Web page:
Feminism: you in danger, girl. Blogger Tara K. Reed explains why she struggles with the term feminist as a woman with a disability and why she would like to see a change in how the term is used among millennials and in pop culture.
Not only am I a liberal-minded, strongly opinionated woman, but I'm a fully conscious being with a beating heart, eyes and a f***ing conscience. Somehow, though, we've managed to turn the continually debated subject matter into something people shy away from breaching and exploring. Something easily misinterpreted as "Latin for armpit hair."
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Erika Lust's didn't want her daughters to grow up and be exposed to the commercialized and commoditized usage of women's bodies that is typical in mainstream porn; she demanded something different. Her bold emergence into the world of erotic filmmaking has been a breath of fresh air into the erotic genre industry.
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Perhaps some fearful women will want to hold onto the idea that a man will only want them if he doesn't have to respect them, but hopefully they'll see that it's better to be loved as well as respected by the men in their lives. Feminism is not a dirty word, anymore than love is, or respect, or compassion or consideration.
Somewhere along the way, we lost track of what the feminist movement stands for and what it doesn't. Just this week, a prominent feminist media critic, Anita Sarkeesian, cancelled a speaking engagement at the University of Utah to talk about the portrayal of women in video games, under threat of a "Montreal Massacre style attack." Really ladies...are we out of the woods yet?
It's everyone's right to have an opinion. But here is what bothers me: they've got the wrong definition. They are basing their judgment of me, my beliefs and on feminism as a whole, on inaccurate information. What I am calling for is a re-education of women, and men, across North America. If you take a look at feminism's goal (one more time: equality!) and still want to tote a sign that says, "I'm an anti-feminist," I suppose that is your prerogative.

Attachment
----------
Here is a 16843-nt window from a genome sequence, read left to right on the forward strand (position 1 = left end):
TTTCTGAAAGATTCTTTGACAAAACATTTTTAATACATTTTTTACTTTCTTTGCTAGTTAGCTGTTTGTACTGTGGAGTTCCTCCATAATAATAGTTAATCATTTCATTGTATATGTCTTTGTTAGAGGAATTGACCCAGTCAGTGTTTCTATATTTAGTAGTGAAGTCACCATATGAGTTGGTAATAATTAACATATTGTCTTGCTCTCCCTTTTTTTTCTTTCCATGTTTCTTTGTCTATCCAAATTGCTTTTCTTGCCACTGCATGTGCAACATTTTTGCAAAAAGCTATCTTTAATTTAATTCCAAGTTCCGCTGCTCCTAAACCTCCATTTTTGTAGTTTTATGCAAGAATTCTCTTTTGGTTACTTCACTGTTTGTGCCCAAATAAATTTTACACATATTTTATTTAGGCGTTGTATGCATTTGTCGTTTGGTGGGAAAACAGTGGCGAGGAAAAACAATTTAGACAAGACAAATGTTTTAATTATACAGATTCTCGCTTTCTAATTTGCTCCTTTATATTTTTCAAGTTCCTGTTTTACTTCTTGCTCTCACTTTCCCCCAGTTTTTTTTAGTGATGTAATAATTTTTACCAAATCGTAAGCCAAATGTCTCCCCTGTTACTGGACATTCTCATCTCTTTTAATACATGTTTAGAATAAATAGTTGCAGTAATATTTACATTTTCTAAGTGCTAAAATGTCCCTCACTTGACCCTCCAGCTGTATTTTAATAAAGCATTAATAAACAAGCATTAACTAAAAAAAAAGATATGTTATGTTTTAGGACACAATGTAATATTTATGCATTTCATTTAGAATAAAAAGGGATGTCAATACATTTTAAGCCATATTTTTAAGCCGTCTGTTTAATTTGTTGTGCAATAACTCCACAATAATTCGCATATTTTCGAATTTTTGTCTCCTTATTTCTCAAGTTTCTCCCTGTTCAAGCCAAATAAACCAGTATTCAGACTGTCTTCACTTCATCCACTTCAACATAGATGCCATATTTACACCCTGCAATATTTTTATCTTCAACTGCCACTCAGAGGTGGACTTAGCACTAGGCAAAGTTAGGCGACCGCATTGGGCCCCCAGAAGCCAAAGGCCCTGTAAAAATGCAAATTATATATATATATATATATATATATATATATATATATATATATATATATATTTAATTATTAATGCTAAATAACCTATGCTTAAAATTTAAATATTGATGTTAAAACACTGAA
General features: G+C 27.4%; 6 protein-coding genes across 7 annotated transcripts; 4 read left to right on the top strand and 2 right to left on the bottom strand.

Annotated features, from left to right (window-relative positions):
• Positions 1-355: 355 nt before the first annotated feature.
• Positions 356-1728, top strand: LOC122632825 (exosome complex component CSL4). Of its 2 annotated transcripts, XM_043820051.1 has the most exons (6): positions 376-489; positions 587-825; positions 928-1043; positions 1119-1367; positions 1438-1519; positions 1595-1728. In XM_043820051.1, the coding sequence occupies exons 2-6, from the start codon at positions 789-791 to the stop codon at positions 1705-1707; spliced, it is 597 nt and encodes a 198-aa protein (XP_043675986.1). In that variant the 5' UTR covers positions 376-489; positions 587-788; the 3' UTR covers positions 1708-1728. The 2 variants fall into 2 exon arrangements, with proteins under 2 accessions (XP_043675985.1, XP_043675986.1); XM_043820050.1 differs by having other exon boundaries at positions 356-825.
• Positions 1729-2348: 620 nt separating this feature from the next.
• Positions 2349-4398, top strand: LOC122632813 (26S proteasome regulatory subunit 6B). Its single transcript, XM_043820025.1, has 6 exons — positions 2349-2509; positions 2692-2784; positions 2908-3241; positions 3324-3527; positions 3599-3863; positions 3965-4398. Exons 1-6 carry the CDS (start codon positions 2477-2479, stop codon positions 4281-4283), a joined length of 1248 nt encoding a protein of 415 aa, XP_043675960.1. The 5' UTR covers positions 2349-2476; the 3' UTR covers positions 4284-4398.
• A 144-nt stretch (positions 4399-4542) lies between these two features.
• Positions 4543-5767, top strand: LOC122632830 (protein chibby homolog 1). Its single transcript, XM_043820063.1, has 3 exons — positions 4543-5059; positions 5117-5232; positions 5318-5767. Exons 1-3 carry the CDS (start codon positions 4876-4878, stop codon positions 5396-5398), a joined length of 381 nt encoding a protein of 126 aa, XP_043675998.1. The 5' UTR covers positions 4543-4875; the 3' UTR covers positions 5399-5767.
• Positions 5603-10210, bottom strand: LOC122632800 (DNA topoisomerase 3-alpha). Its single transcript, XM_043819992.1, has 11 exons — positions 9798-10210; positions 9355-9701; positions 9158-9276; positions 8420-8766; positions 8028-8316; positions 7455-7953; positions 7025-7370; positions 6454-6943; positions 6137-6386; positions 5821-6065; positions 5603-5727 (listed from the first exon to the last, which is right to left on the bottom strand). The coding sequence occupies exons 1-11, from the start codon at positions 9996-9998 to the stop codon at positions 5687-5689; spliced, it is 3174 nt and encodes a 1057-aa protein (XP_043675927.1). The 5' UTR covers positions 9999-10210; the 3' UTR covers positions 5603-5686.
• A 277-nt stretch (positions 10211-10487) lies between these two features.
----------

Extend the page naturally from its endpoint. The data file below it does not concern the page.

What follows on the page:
Dear proud men who have taken a woman's "No" to sexual activity, touching, or intercourse as a "Yes" instead of respecting her wishes; to men who have taken advantage of an intoxicated or blacked-out...
Shutterstock/Wesley Fok/Alex Cairncross
There's a pretty levelling quote of Germaine Greer's: "Women have no idea how much men hate them." It's the kind of quote that not only knocks you ass-backwards but continues to unfurl in front of you, because the volume it speaks is only really matched by the layers in which it's applicable.
"I do believe in equality. Why do you have to choose what type of woman you are?" - Beyoncé Something about the word “feminism” seems to have Generation Y running for the hills. But are Millennials t...
The earth is shifting. A new age is dawning. From Kabul and Cairo to Cape Town and New York, women are claiming their space at home, at work and in the public square. They are propelling changes so immense they're likely to affect intractable issues such as poverty, interstate conflict, culture and religion, and the power brokers are finally listening.
Think on how many times you have heard clarifications to the "I'm just a stay at home mom" statement. "Oh but I volunteer too!" "I sell Tupperware!" "I have a blog!" The "us against them," view of feminism that Elizabeth Wurtzel preaches in a recent issue of Atlantic denigrates men and women. It is inflammatory and scandalizing without offering any sort of solution.
The publicity material for Girls, the HBO series that claims to be "a pop culture mirror" reflecting the real lives of 20-somethings in New York. Surely the most benighted pre-liberation '50-style womanhood couldn't be any more humiliating than the conditions that liberated modern women routinely tolerate today.
March 8, 2012 marks the 101st anniversary of International Women's Day -- the first step into more than a century spent honouring the various contributions of women made around the world. The official...